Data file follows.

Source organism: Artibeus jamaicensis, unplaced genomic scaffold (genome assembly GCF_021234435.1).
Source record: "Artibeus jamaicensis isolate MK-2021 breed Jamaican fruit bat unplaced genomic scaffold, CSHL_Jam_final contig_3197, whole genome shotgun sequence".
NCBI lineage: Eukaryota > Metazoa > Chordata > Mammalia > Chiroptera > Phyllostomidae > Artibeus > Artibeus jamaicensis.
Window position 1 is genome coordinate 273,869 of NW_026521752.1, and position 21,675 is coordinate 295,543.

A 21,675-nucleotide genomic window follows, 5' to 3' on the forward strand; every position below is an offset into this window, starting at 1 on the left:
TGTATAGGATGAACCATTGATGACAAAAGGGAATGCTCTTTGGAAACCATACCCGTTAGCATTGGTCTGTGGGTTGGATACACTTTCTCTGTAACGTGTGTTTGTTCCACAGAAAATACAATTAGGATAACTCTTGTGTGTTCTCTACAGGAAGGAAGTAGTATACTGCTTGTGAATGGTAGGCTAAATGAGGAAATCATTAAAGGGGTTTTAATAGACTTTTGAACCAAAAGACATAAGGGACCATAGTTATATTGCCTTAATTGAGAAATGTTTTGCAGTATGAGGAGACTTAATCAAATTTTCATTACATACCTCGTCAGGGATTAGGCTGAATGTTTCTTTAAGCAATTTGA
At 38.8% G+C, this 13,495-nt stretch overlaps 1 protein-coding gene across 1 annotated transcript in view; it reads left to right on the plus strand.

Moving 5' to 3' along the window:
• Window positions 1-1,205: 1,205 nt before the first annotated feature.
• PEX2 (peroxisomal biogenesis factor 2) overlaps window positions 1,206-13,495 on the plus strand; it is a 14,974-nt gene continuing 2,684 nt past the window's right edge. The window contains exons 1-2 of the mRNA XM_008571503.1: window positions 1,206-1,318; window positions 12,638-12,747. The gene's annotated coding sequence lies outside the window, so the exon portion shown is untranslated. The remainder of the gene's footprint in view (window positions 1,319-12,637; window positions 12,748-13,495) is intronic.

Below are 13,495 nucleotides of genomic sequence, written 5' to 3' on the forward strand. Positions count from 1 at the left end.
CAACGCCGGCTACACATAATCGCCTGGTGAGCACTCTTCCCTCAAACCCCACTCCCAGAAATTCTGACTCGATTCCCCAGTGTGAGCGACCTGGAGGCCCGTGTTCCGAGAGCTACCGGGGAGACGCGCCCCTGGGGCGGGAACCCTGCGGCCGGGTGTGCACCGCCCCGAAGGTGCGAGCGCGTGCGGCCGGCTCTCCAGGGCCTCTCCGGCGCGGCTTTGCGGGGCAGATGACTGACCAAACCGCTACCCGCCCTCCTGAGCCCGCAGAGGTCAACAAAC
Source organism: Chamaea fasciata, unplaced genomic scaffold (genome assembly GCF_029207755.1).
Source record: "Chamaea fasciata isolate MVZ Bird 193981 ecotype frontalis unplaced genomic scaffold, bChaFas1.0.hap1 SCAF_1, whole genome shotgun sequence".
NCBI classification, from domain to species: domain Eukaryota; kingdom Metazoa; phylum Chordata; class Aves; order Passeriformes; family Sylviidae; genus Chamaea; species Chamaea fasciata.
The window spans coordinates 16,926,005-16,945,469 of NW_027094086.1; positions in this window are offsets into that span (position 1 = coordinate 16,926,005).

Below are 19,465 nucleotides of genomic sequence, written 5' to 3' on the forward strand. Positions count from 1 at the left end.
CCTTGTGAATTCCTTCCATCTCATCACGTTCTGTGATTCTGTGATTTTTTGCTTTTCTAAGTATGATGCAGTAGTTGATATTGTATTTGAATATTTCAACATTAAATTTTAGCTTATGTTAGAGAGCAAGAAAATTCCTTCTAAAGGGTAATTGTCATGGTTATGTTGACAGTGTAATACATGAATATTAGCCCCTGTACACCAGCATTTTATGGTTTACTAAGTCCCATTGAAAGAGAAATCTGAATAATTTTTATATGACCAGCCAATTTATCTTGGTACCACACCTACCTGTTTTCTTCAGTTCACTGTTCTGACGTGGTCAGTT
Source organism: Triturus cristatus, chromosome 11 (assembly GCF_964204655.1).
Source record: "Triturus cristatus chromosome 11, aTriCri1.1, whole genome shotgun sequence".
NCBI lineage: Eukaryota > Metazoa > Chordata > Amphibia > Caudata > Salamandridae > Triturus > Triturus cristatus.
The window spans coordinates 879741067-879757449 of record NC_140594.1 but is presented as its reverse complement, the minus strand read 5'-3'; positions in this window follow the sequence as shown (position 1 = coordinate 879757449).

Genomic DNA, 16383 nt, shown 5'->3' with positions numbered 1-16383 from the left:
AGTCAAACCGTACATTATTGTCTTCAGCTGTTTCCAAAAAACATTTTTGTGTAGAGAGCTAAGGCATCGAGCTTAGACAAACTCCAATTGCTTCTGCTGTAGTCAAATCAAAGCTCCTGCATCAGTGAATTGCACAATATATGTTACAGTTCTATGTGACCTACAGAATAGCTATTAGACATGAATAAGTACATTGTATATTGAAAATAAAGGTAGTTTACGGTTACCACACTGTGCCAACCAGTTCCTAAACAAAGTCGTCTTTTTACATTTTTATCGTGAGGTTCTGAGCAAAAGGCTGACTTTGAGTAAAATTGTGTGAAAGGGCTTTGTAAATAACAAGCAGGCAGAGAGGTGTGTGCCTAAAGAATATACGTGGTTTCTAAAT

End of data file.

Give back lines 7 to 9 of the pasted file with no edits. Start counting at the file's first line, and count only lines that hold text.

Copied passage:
At 38.8% G+C, this 13,495-nt stretch overlaps 1 protein-coding gene across 1 annotated transcript in view; it reads left to right on the plus strand.

Moving 5' to 3' along the window:
• Window positions 1-1,205: 1,205 nt before the first annotated feature.